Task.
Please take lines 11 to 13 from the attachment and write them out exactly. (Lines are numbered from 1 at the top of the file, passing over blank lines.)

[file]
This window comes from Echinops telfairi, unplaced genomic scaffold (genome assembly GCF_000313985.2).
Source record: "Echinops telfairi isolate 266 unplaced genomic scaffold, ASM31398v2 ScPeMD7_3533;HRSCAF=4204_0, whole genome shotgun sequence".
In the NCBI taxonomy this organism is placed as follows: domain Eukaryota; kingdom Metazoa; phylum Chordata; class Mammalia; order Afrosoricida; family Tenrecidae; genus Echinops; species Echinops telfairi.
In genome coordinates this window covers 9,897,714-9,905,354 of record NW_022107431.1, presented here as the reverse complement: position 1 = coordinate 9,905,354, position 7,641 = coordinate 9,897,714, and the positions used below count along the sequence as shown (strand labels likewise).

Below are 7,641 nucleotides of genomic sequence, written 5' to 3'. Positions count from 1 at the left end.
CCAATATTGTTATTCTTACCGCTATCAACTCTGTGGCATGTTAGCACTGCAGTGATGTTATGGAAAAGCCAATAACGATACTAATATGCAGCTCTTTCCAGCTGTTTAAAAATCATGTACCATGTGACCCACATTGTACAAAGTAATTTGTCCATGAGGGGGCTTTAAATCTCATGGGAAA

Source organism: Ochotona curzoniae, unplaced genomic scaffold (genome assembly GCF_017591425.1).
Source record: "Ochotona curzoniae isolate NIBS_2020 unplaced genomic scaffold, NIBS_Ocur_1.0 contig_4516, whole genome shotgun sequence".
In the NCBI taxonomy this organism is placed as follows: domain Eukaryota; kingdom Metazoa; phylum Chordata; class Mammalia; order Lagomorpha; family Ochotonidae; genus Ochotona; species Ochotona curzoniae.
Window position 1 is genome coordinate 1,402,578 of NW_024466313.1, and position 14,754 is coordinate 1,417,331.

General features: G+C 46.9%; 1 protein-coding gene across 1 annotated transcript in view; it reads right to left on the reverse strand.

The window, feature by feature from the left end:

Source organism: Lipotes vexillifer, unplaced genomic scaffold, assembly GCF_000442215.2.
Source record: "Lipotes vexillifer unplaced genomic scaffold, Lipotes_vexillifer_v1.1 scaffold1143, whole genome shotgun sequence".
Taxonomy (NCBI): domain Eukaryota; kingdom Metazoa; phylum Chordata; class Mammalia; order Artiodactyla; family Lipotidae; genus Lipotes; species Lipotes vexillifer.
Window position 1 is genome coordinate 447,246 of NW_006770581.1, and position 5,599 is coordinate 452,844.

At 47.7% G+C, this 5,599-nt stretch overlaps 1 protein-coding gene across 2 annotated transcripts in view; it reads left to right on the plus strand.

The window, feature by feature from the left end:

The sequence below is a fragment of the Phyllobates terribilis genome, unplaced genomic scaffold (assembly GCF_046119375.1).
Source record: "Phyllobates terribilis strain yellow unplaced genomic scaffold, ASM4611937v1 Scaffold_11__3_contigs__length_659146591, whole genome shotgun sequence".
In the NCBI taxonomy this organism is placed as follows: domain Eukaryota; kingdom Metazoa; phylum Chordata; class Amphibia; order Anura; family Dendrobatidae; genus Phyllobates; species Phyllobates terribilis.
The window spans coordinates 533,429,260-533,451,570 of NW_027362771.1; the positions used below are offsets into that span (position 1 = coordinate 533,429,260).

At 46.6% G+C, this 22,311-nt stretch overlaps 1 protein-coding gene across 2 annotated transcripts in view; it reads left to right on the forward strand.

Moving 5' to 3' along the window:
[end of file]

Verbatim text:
General features: G+C 46.9%; 1 protein-coding gene across 1 annotated transcript in view; it reads right to left on the reverse strand.

The window, feature by feature from the left end:

Source organism: Lipotes vexillifer, unplaced genomic scaffold, assembly GCF_000442215.2.